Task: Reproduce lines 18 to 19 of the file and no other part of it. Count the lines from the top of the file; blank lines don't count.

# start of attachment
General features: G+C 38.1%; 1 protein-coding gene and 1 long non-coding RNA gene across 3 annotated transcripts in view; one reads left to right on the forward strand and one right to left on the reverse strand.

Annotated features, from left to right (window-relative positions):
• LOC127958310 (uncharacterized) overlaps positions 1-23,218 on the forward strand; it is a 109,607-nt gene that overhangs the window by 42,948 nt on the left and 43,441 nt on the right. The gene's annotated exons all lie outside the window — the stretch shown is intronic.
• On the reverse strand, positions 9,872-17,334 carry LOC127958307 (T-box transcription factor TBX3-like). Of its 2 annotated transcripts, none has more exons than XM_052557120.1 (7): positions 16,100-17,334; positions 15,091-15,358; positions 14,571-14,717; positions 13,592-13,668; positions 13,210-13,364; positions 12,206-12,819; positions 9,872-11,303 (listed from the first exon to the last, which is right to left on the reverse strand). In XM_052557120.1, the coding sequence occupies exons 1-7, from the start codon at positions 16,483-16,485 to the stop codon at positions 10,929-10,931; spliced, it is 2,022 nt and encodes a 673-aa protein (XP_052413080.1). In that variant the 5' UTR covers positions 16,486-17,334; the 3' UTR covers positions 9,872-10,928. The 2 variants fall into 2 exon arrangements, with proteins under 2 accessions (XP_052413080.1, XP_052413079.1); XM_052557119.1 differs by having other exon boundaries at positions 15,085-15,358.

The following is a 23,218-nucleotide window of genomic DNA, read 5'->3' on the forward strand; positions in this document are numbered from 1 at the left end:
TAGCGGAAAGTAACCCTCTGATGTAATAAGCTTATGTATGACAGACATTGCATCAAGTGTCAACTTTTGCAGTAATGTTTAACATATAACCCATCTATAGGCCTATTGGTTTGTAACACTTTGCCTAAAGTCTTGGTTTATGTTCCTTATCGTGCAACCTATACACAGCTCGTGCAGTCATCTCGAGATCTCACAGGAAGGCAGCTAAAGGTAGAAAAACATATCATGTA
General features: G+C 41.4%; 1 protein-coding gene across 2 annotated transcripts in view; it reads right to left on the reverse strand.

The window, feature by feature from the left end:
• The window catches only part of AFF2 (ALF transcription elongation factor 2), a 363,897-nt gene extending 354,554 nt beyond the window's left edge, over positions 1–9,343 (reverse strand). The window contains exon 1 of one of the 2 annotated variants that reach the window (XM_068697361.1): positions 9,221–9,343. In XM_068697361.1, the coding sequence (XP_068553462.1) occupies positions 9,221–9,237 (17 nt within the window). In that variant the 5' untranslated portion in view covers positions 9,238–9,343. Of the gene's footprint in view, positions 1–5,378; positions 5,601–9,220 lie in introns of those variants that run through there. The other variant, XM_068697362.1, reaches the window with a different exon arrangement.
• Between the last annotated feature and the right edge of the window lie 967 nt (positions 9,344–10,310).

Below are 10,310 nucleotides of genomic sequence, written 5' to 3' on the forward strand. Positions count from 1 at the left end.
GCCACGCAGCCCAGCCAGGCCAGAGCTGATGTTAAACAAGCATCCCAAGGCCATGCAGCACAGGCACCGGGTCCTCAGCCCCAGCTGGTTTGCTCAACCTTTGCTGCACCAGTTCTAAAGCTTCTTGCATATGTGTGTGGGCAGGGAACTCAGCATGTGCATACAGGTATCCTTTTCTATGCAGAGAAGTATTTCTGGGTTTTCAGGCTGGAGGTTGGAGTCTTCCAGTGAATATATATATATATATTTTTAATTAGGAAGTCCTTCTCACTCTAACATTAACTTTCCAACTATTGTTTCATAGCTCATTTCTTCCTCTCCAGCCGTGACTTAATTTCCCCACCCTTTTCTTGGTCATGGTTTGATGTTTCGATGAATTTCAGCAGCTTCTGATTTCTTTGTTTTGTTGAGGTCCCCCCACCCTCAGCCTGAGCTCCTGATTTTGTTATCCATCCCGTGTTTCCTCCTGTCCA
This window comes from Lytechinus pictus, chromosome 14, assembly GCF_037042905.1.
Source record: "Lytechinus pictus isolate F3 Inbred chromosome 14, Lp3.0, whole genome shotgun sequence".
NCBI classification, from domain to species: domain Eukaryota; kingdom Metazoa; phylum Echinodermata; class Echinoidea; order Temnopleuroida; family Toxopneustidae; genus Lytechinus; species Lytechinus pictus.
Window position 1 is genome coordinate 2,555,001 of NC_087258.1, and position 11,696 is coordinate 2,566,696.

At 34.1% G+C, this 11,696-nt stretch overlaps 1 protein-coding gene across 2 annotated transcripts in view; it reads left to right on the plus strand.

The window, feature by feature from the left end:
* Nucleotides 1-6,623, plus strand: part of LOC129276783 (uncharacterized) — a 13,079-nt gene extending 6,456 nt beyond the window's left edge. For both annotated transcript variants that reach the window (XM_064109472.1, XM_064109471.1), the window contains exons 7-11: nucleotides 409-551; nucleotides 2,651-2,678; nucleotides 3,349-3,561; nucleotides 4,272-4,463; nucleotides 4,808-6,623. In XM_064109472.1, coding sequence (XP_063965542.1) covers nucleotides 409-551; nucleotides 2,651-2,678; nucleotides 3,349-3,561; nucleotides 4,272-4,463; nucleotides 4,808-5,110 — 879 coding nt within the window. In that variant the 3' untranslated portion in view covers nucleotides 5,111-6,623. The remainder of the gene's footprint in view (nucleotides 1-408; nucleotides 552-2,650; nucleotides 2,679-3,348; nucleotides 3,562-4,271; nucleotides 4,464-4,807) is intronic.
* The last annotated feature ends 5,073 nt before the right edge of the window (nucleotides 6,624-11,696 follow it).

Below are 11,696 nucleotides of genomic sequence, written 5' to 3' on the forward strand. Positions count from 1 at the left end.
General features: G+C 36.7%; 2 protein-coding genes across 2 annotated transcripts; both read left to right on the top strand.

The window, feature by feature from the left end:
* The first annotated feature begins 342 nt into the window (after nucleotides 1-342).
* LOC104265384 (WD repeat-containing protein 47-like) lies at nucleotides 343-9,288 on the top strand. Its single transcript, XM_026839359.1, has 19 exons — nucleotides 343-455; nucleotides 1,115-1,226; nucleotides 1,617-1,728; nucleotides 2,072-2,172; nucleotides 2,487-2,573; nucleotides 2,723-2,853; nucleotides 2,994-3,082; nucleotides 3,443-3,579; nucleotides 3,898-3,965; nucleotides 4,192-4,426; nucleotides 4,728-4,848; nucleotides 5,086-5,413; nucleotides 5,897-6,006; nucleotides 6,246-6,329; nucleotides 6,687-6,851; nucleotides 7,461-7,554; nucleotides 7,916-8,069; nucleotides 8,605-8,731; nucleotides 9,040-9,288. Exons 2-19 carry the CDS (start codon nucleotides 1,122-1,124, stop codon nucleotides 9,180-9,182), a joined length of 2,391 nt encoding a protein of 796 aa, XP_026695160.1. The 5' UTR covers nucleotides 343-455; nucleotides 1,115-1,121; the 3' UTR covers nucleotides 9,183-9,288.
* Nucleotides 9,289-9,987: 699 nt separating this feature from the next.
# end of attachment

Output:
The window, feature by feature from the left end:
* Nucleotides 1-6,623, plus strand: part of LOC129276783 (uncharacterized) — a 13,079-nt gene extending 6,456 nt beyond the window's left edge. For both annotated transcript variants that reach the window (XM_064109472.1, XM_064109471.1), the window contains exons 7-11: nucleotides 409-551; nucleotides 2,651-2,678; nucleotides 3,349-3,561; nucleotides 4,272-4,463; nucleotides 4,808-6,623. In XM_064109472.1, coding sequence (XP_063965542.1) covers nucleotides 409-551; nucleotides 2,651-2,678; nucleotides 3,349-3,561; nucleotides 4,272-4,463; nucleotides 4,808-5,110 — 879 coding nt within the window. In that variant the 3' untranslated portion in view covers nucleotides 5,111-6,623. The remainder of the gene's footprint in view (nucleotides 1-408; nucleotides 552-2,650; nucleotides 2,679-3,348; nucleotides 3,562-4,271; nucleotides 4,464-4,807) is intronic.